Is Inflation on the Horizon? Ways to Hedge Against Inflation

wooden letter blocks spelling out inflation

There are concerns about the economy and the affect of inflation. However, inflation isn’t a concern of which economists have a real consensus. The number of economists and policymakers raising alarms about inflation is small but growing. Some economists say the impending economic snapback and government stimulus will lead to an escalation of prices. However, nothing is set in stone. Consider these ideas on how to prepare for the chance of inflation.

What is Inflation?

Simply put, inflation leads to the increase of prices. Your current currency isn’t worth as much as it once was. Inflation impacts the cost of everything, from essential items and the cost of living, to borrowing money and government bond yields.

When measuring inflation, economists look at goods and services that people consume. Multiple price indices are available to provide data about what is happening in the market. In the US, the Consumer Price Index (CPI) is the most common measure of inflation. The Consumer Price Index measures the average change in prices of goods and services, and by proxy, the effectiveness of the government’s economic policy.

Ways to protect yourself

Keep a diversified portfolio with some inflation-safe investments

It might not be necessary to overhaul your strategy from an investing perspective. But when it comes to inflation, having a diversified portfolio with investments that are less sensitive to inflation can help protect you.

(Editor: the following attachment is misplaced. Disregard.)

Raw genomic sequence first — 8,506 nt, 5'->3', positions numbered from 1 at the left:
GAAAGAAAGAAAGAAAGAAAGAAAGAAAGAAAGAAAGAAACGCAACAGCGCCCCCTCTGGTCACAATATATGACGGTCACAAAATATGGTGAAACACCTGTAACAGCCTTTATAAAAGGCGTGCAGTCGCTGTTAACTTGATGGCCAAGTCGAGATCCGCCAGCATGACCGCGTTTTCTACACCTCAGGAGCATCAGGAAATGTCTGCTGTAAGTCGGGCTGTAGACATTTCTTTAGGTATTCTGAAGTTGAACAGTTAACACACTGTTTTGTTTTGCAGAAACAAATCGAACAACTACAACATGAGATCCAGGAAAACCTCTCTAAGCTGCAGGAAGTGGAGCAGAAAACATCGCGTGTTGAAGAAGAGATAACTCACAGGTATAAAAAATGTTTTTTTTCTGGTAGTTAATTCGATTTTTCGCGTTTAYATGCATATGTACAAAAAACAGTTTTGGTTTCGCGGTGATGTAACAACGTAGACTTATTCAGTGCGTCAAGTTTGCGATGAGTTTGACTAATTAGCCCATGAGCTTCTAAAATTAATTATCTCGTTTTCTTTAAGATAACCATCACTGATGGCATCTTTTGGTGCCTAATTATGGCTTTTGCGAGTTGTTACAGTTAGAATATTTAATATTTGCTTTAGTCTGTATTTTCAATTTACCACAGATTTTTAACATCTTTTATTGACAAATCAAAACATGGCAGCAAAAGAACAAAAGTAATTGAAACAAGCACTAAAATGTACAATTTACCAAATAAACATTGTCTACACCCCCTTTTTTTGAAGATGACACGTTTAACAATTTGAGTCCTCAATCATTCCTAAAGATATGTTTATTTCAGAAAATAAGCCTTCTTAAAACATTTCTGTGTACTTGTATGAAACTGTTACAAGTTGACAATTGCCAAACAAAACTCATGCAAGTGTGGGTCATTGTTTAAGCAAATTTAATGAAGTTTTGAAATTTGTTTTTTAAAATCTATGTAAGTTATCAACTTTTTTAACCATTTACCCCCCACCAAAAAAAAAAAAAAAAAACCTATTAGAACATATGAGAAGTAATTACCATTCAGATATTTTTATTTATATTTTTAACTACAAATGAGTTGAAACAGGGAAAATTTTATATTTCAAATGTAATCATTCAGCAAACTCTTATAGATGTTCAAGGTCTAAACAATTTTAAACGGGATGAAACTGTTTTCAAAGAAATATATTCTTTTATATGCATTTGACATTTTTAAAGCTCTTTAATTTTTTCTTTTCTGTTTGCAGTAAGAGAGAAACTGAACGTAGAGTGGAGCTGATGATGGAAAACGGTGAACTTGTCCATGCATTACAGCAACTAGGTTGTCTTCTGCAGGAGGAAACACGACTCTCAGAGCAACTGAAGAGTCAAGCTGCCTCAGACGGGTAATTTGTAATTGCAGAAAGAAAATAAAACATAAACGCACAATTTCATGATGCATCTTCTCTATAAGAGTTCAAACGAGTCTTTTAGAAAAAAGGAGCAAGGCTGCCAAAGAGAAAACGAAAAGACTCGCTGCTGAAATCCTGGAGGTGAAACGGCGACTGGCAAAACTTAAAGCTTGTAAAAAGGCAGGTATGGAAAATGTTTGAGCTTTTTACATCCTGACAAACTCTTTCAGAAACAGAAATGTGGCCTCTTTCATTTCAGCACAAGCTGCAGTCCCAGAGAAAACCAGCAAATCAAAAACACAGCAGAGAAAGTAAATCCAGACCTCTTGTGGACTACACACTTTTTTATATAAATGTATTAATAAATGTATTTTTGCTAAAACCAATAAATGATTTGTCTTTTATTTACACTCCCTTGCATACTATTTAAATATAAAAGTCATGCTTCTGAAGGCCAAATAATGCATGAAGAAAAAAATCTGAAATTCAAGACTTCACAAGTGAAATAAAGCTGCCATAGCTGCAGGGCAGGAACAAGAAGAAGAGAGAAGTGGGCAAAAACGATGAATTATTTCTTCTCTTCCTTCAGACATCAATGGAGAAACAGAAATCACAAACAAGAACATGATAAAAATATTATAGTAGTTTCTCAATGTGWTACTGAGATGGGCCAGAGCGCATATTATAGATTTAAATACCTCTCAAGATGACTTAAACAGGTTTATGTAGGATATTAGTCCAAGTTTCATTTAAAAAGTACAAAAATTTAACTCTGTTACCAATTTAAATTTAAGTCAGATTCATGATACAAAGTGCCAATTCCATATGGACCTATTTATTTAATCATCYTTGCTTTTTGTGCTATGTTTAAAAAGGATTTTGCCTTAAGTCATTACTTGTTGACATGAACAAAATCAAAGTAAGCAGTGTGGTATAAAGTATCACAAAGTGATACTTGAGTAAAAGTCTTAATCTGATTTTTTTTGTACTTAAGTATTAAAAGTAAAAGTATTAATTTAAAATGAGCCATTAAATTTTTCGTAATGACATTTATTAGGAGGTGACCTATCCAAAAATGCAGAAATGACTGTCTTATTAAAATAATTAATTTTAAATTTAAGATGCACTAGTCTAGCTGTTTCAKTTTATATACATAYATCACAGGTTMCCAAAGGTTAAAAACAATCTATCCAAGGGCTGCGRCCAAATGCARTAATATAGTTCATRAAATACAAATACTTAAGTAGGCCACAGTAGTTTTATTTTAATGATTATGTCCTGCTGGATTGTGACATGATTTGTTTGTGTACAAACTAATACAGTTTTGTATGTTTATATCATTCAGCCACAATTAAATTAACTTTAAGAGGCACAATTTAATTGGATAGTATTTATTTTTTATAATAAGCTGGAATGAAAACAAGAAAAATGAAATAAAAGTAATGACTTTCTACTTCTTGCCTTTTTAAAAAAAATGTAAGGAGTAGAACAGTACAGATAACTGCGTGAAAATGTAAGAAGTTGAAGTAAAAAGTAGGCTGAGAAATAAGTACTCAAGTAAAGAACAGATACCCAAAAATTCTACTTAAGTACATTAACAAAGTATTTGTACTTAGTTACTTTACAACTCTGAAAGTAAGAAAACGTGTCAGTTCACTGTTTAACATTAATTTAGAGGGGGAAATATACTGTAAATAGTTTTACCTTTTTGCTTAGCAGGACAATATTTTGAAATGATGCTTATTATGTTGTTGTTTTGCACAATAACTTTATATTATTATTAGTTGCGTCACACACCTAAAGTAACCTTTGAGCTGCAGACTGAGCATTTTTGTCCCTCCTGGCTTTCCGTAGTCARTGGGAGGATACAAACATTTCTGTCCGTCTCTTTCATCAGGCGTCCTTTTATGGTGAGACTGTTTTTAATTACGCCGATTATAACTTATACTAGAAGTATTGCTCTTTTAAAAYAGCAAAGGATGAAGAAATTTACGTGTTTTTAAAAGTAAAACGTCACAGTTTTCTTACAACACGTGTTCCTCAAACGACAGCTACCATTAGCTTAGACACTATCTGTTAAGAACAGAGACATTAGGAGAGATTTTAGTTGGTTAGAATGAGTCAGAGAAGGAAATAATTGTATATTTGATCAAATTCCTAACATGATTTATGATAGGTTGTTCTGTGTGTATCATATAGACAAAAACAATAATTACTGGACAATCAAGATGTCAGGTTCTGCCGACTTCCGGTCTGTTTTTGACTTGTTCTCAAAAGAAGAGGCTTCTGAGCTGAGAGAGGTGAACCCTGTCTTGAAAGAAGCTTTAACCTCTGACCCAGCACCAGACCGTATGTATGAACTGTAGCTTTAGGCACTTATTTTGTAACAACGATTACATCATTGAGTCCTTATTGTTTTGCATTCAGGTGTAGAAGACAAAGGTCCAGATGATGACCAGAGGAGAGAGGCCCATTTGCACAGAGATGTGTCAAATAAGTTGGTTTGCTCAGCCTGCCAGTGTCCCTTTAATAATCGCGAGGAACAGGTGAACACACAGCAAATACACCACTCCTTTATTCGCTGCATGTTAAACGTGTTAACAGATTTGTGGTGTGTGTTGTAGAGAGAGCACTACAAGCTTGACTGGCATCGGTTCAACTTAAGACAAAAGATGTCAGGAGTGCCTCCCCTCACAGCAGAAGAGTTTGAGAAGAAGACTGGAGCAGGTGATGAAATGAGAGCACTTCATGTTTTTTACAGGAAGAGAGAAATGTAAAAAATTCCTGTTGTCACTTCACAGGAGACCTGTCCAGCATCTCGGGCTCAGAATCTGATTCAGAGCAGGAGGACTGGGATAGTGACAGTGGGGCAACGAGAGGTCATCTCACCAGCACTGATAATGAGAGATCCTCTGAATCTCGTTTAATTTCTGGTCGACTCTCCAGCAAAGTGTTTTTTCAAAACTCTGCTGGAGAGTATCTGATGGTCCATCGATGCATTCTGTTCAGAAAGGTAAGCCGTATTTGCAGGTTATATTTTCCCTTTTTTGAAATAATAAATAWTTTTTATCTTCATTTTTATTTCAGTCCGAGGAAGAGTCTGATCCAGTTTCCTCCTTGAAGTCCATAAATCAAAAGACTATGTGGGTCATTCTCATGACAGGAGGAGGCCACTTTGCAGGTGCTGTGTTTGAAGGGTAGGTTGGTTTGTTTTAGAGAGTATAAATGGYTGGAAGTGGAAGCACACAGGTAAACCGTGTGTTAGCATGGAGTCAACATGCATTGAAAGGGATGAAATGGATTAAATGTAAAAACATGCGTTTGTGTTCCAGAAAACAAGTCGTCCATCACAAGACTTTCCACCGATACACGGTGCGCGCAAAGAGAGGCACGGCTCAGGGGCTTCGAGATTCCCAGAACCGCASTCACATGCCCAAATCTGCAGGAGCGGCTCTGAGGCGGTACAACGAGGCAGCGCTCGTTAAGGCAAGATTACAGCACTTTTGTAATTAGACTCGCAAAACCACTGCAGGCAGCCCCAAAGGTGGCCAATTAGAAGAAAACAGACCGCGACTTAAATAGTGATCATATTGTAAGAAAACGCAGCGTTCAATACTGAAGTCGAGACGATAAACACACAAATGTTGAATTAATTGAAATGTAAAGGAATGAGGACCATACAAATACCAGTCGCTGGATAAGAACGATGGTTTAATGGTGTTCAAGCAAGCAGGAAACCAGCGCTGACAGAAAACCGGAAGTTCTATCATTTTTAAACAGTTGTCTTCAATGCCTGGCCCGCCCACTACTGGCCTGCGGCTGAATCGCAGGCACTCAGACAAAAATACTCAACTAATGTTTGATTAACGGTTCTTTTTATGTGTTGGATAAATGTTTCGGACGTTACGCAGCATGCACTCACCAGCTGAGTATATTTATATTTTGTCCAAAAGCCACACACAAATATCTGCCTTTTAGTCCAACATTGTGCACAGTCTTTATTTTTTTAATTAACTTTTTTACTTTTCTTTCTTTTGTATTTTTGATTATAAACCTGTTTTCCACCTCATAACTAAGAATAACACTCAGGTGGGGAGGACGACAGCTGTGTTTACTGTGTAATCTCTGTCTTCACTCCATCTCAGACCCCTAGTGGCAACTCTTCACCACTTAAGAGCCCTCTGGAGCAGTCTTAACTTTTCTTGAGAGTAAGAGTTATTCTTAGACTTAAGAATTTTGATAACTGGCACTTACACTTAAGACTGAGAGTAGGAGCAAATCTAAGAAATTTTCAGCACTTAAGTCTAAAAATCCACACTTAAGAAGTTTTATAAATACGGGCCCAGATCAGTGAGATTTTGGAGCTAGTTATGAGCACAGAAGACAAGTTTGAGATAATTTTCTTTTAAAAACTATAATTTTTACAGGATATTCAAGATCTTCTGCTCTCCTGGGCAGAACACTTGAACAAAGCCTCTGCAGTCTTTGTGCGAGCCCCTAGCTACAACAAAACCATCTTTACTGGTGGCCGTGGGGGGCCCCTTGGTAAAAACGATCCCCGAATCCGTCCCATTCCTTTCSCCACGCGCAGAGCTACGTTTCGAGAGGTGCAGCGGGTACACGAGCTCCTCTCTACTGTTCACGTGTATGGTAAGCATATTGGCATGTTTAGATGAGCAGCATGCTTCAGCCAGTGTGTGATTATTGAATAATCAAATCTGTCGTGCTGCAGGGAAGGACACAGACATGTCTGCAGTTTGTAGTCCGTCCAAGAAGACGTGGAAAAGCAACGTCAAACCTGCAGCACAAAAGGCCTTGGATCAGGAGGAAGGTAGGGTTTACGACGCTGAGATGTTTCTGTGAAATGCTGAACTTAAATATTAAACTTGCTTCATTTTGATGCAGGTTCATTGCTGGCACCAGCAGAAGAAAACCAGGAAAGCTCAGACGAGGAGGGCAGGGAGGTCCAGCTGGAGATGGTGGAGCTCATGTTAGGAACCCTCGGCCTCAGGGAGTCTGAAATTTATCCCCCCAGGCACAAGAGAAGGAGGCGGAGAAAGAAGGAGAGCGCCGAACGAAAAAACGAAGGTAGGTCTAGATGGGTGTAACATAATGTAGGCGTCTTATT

• Commodities

Commodities are produced or extracted products, sometimes natural resources or agricultural goods. Inflation and commodities have a unique relationship. Commodities can help diversify your portfolio. Prices of products that are produced from a commodity increase when its price goes up. Some commodities tend to work well against inflation, like precious metals or energy products.

  • Stocks with Low Pricing Power

Pricing power is an economic term to describe the effect of a change in a firm’s product price on the quantity demanded of that product.[1] Pricing power is linked to price elasticity of demand. Which is a measure of the degree to which individuals, consumers, or producers change the demand, or the amount supplied in response to price changes.[1]

  • Treasury Inflation Protected Securities (TIPS)

TIPS help provide protection against inflation. Due to their coupons and maturities being directly tied to consumer prices, TIPS are a good source of inflation protection. However, TIPS can be expensive and they only pay 0.9% below inflation. In order to maintain purchasing power, inflation would have to increase by that amount over the decade. Consider if people are more likely to buy TIPS when inflation picks up, the price will likely increase.

  • Assets with Short Duration

Short-term investments are a financial investment that can be converted in five years or less. Examples can include CDs, money market accounts, government bonds, and high-yield savings accounts. Short-term investments have a few advantages. It’s easier to withdraw your money if you need it since they’re often more liquid.

Short-term investments can also apply specifically to financial assets owned by a company. These assets are what a company expects to convert into cash within one year.

Remember: we invest for the long-term